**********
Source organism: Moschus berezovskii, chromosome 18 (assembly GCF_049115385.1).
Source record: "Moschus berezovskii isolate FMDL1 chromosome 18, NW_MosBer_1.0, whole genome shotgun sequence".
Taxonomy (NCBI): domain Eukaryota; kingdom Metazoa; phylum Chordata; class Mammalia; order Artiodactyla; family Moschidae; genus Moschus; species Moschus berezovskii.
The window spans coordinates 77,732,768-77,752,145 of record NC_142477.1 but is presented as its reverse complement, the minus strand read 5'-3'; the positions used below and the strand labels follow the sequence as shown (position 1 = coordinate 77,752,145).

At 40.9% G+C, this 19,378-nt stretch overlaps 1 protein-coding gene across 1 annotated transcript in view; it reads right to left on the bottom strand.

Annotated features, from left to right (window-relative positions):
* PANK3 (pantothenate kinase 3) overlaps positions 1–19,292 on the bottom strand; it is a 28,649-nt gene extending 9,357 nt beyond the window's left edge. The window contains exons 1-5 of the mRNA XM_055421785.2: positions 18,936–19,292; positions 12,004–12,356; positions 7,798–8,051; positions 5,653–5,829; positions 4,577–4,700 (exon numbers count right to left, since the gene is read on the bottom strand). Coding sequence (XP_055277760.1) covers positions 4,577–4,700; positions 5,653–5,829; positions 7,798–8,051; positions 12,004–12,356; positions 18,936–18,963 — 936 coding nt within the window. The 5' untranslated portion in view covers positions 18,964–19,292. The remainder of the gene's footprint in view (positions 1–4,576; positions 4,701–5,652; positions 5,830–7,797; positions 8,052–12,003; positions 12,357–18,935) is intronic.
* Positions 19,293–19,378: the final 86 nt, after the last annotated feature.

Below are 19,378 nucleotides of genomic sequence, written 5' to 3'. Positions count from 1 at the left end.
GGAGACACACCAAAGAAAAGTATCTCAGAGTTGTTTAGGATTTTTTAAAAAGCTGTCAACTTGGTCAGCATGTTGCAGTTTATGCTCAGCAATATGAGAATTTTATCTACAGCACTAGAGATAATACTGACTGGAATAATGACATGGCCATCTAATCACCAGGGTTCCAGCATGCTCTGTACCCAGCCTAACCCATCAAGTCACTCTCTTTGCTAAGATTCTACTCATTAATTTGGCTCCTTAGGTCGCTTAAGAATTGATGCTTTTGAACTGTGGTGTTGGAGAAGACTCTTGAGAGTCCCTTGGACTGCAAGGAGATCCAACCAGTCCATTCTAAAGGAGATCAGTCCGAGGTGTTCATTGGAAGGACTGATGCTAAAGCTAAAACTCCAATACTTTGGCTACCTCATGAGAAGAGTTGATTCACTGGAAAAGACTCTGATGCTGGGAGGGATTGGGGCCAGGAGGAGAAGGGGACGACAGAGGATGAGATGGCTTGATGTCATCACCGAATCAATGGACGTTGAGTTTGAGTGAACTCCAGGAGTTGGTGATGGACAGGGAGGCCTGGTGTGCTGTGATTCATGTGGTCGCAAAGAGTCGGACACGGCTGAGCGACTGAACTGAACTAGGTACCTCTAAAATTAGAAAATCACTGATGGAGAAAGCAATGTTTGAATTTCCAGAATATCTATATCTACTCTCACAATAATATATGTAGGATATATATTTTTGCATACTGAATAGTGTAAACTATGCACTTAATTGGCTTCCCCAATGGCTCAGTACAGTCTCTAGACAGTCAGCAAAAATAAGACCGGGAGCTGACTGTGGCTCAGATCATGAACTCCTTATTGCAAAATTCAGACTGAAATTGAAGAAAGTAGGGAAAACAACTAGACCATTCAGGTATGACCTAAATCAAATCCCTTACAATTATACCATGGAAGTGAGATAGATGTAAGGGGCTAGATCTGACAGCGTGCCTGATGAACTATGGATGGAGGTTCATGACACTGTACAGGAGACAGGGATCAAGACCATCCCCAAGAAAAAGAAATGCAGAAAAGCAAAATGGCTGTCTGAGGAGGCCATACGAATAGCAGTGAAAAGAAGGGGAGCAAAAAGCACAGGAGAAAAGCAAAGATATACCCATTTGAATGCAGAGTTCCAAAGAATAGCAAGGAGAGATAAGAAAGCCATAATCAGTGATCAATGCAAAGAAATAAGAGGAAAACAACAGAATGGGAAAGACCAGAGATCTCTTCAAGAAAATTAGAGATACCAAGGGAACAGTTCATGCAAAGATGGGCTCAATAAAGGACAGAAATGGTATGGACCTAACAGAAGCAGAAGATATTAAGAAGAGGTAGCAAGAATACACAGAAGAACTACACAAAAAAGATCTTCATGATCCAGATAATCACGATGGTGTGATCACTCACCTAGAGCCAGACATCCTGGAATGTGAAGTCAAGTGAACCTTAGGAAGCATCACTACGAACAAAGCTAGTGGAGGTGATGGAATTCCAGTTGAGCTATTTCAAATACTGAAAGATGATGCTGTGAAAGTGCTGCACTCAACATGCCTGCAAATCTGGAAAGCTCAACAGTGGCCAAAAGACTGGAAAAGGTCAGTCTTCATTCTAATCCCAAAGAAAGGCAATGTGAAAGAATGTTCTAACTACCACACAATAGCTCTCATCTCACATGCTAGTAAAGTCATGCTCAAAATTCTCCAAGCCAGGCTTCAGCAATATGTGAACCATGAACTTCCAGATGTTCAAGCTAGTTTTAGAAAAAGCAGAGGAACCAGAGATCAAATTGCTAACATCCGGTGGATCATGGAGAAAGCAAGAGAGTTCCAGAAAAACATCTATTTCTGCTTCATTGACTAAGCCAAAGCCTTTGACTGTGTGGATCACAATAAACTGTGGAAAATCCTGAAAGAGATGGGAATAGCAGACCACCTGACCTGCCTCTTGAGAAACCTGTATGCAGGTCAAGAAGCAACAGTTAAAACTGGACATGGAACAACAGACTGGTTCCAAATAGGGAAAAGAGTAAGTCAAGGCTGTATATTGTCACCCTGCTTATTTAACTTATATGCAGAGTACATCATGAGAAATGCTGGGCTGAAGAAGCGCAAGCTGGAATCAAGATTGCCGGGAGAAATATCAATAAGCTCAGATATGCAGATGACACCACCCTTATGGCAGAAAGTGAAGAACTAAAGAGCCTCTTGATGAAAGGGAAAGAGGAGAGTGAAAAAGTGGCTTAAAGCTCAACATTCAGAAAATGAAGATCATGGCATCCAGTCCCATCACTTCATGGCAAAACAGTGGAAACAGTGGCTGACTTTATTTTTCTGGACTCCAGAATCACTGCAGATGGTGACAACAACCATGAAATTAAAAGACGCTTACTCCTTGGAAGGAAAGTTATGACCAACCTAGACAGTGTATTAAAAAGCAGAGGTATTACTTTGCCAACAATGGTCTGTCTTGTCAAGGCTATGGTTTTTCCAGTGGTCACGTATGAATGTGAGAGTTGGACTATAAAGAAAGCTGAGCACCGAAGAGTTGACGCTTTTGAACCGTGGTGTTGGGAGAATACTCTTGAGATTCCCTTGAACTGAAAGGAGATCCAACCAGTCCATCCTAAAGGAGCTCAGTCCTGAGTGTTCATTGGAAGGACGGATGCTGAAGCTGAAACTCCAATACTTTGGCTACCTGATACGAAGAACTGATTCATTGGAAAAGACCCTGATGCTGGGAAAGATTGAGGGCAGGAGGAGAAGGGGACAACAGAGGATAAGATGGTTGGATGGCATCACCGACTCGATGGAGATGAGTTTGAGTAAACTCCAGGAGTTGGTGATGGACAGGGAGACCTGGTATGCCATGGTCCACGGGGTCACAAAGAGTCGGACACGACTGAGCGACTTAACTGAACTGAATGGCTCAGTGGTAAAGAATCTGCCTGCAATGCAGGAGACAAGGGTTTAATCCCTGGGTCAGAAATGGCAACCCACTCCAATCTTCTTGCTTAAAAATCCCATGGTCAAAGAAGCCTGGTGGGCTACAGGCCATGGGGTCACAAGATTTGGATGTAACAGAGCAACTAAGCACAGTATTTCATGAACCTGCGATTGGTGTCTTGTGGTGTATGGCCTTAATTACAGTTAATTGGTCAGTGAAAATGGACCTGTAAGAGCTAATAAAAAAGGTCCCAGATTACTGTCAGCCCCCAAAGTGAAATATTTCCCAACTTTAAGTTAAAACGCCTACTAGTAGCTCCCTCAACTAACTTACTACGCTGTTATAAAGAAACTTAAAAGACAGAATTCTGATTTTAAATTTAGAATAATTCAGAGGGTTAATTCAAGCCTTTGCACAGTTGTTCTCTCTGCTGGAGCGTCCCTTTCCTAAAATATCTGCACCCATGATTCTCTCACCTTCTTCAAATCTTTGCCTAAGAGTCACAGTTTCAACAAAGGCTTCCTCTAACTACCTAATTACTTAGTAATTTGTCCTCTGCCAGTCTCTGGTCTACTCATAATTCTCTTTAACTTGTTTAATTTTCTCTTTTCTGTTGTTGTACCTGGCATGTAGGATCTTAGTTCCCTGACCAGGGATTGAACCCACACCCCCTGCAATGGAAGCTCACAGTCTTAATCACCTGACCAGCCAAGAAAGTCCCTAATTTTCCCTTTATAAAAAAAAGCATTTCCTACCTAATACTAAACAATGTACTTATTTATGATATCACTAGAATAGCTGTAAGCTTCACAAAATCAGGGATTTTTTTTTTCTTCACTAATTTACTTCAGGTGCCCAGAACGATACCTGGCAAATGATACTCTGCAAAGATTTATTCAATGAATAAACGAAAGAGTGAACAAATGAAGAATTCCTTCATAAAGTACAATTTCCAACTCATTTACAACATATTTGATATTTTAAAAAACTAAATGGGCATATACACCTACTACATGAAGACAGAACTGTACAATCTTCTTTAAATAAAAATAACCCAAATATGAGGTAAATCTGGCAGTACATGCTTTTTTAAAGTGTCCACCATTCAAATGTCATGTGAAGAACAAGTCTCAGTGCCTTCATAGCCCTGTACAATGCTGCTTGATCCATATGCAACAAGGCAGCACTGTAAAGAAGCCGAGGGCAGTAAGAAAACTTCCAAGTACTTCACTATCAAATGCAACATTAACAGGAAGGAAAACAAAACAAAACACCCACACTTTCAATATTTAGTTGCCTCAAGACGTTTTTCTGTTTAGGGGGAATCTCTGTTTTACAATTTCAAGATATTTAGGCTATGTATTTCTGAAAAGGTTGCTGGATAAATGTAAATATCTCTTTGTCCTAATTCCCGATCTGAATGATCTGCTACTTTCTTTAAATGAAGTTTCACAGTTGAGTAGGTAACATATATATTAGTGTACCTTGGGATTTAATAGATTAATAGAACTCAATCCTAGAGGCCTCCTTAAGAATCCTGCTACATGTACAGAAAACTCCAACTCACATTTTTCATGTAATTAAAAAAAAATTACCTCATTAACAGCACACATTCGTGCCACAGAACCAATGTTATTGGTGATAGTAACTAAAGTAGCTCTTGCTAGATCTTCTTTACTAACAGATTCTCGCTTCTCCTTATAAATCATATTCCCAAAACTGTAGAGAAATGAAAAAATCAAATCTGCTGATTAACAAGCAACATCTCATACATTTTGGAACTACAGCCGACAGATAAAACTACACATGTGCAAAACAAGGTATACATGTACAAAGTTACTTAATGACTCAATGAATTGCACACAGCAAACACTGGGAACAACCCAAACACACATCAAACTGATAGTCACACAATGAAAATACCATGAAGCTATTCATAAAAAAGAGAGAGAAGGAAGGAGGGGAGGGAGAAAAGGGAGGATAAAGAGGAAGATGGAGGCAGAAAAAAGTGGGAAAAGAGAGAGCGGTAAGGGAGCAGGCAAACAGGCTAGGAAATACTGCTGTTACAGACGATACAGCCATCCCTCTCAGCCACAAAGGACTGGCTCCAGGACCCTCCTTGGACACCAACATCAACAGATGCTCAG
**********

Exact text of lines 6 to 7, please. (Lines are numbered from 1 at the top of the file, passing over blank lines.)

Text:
Annotated features, from left to right (window-relative positions):
* PANK3 (pantothenate kinase 3) overlaps positions 1–19,292 on the bottom strand; it is a 28,649-nt gene extending 9,357 nt beyond the window's left edge. The window contains exons 1-5 of the mRNA XM_055421785.2: positions 18,936–19,292; positions 12,004–12,356; positions 7,798–8,051; positions 5,653–5,829; positions 4,577–4,700 (exon numbers count right to left, since the gene is read on the bottom strand). Coding sequence (XP_055277760.1) covers positions 4,577–4,700; positions 5,653–5,829; positions 7,798–8,051; positions 12,004–12,356; positions 18,936–18,963 — 936 coding nt within the window. The 5' untranslated portion in view covers positions 18,964–19,292. The remainder of the gene's footprint in view (positions 1–4,576; positions 4,701–5,652; positions 5,830–7,797; positions 8,052–12,003; positions 12,357–18,935) is intronic.